Dedicated to You, But You Weren't Listening. The exhibition draws distinction between works that might rely on or ask for audience involvementâ€”however indeterminateâ€”in favour of projects that are actively realized through some form of participation. What is the nature of authorship when multiple, perhaps contradictory, voices are invited to come together in the production of a work? Kelly Mark, Glow House #3: a project set in a Toronto residence, where a number of television sets have been distributed throughout the interior. All the televisions are tuned to the same channel, and when the house is viewed from the street at night, the effect of each small flicker of light from every CRT is compounded.
Dedicated to You, But You Weren't Listening - Kelly Mark, Glow House #3
Dave Allen (U.K.)
Jennifer Allora and Guillermo Calzadilla (Puerto Rico)
Andrew Dadson (Canada)
Jeremy Deller (U.K.)
G.L.N. [Maura Doyle and Tony Romano] (Canada)
Dan Graham (U.S.)
Jonathan Monk (U.K.)
Derek Sullivan (Canada)
Zin Taylor (Canada)
Tercerunquinto [Julio Castro, Gabriel CÃ¡zares and Rolando Flores] (Mexico)
When American artist Robert Morris wrote, "The experience of the [art] work exists in time", he synthesized a growing reaction in the late 1960s against the idea of an essential â€œpresentnessâ€ to the appreciation of painting and sculpture. Though Morrisâ€™s declaration was essentially formalist, it foreshadowed a complex new terrain for artists that invited questions about the contextual nature of art and the emancipatory potential of engagement. Emerging from these new possibilities, Conceptualism spurred investigations in which the audience not only became a subject of interest but for some artists increasingly integral to the artwork itself. Dan Grahamâ€™s explorations with video time delay in the early 1970s, for example, exist in the relationship between a viewer and the workâ€™s technical apparatus. Walking within one of Grahamâ€™s video pieces is the work.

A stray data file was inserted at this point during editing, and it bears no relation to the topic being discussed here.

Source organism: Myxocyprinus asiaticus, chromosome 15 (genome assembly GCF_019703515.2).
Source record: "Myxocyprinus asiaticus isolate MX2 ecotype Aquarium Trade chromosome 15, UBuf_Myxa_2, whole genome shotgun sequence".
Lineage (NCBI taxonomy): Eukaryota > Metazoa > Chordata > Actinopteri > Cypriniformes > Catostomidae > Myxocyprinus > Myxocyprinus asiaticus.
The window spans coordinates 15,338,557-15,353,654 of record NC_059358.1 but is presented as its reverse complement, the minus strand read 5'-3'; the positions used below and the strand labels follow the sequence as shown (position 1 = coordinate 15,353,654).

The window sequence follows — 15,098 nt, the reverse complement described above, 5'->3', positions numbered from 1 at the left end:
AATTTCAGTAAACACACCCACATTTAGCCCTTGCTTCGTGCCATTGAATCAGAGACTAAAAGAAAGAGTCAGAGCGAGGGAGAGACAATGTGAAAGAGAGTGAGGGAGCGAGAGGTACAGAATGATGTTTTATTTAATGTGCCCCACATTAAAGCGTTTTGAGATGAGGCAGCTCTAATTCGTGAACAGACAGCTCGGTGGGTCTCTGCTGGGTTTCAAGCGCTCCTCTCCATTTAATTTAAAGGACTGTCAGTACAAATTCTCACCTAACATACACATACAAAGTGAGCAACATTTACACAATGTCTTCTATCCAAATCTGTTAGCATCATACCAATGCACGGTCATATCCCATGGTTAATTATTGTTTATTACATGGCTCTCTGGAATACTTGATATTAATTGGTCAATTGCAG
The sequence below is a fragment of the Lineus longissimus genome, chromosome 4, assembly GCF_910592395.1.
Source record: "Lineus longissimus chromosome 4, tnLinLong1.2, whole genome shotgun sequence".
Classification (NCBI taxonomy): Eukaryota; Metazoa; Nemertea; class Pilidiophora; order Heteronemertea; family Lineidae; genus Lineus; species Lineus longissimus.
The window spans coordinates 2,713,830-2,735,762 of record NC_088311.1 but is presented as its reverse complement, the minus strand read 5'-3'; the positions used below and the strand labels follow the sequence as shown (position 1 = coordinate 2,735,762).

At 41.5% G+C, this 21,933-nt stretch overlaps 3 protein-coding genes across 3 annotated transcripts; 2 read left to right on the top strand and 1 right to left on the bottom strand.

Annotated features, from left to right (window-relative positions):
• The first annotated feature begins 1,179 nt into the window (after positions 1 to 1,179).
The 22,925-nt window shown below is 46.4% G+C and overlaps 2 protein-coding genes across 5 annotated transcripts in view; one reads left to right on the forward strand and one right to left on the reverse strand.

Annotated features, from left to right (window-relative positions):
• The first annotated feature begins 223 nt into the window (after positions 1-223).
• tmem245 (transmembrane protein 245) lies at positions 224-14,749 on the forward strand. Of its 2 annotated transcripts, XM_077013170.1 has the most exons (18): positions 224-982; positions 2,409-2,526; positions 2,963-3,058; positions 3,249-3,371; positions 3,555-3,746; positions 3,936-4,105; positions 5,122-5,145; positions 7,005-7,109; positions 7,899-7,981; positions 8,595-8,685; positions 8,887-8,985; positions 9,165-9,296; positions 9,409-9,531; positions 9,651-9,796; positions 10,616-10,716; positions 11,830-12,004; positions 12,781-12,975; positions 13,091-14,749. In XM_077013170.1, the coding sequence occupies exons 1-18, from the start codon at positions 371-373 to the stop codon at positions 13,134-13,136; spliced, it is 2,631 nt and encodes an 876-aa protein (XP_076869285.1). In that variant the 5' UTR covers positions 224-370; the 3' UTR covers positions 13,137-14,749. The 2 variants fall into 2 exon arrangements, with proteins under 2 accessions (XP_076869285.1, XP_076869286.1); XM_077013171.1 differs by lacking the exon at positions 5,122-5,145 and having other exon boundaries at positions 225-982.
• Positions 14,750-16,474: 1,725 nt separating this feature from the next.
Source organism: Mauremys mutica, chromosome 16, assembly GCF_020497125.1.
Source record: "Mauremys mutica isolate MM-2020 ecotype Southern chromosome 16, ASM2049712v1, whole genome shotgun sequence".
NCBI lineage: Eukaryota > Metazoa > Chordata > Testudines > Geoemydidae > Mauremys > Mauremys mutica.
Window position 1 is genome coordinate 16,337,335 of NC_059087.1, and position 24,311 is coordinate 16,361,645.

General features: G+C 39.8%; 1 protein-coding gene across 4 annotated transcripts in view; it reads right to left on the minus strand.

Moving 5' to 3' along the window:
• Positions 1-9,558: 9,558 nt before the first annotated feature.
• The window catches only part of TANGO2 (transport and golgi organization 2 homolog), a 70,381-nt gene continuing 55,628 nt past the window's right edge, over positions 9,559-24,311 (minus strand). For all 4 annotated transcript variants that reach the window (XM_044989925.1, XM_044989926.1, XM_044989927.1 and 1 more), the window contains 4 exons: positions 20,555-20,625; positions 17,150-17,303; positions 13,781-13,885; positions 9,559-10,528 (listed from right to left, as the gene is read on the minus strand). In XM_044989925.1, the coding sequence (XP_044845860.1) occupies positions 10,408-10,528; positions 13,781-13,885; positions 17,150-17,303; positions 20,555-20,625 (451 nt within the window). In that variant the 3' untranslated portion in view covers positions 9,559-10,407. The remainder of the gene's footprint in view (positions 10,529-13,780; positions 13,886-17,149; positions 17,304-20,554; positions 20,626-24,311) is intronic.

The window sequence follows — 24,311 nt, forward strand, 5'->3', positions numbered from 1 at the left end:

Artists continue to elaborate on the nature of Conceptualism through increasingly elastic strategies and provocative methods of making art. Dedicated to you, but you werenâ€™t listening assembles a small group of works that grow from the collaborative and performative spirit of Conceptual practice, looking specifically to those transformed or composed in relation to something outside the artistâ€™s direct control. The exhibition draws distinction between works that might rely on or ask for audience involvementâ€”however indeterminateâ€”in favour of projects that are actively realized through some form of participation. What is the nature of authorship when multiple, perhaps contradictory, voices are invited to come together in the production of a work?
Could a comparison be made, for example, between the English artist Jeremy Dellerâ€™s Acid Brass Band and the Russian artists Vitaly Komar and Alexander Melamidâ€™s Most Wanted Paintings? The Most Wanted Paintings are an ongoing series completed through opinion surveys that ask respondents in a given country about the most desirable features in a painting. The (culturally slanted) results are tabulated, and a painting is produced according to majority opinion. Acid Brass also begins with an invitation, in this case by Deller to the Williams Fairey Band, a brass ensemble based in Stockport, south of Manchester, England. Deller asked the group to perform acid house dance songs just as they would more traditional compositions for a brass instrument band. Effectively, Deller and the Williams Fairey Band invented a genre that the band would continue to pursue. It has since gone on to tour local and international rock/pop festivals and record a single with the acid house group KLF.